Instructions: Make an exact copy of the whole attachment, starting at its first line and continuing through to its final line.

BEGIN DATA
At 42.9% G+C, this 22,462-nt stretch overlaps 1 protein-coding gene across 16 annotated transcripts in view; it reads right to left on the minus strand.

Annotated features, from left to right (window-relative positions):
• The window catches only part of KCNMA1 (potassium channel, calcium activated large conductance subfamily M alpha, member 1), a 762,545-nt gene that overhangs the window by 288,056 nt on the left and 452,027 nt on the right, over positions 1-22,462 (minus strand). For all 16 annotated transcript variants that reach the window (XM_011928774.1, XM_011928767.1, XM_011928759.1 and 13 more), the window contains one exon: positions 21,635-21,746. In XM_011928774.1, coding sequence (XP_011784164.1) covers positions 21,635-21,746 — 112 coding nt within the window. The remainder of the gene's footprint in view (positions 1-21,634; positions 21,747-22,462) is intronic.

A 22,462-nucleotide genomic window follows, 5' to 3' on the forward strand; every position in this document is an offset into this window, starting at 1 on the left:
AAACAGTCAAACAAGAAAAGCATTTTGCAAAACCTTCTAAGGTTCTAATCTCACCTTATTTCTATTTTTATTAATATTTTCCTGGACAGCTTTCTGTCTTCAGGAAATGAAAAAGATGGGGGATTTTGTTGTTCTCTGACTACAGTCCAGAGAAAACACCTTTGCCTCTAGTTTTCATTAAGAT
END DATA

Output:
At 42.9% G+C, this 22,462-nt stretch overlaps 1 protein-coding gene across 16 annotated transcripts in view; it reads right to left on the minus strand.

Annotated features, from left to right (window-relative positions):
• The window catches only part of KCNMA1 (potassium channel, calcium activated large conductance subfamily M alpha, member 1), a 762,545-nt gene that overhangs the window by 288,056 nt on the left and 452,027 nt on the right, over positions 1-22,462 (minus strand). For all 16 annotated transcript variants that reach the window (XM_011928774.1, XM_011928767.1, XM_011928759.1 and 13 more), the window contains one exon: positions 21,635-21,746. In XM_011928774.1, coding sequence (XP_011784164.1) covers positions 21,635-21,746 — 112 coding nt within the window. The remainder of the gene's footprint in view (positions 1-21,634; positions 21,747-22,462) is intronic.

A 22,462-nucleotide genomic window follows, 5' to 3' on the forward strand; every position in this document is an offset into this window, starting at 1 on the left:
AAACAGTCAAACAAGAAAAGCATTTTGCAAAACCTTCTAAGGTTCTAATCTCACCTTATTTCTATTTTTATTAATATTTTCCTGGACAGCTTTCTGTCTTCAGGAAATGAAAAAGATGGGGGATTTTGTTGTTCTCTGACTACAGTCCAGAGAAAACACCTTTGCCTCTAGTTTTCATTAAGAT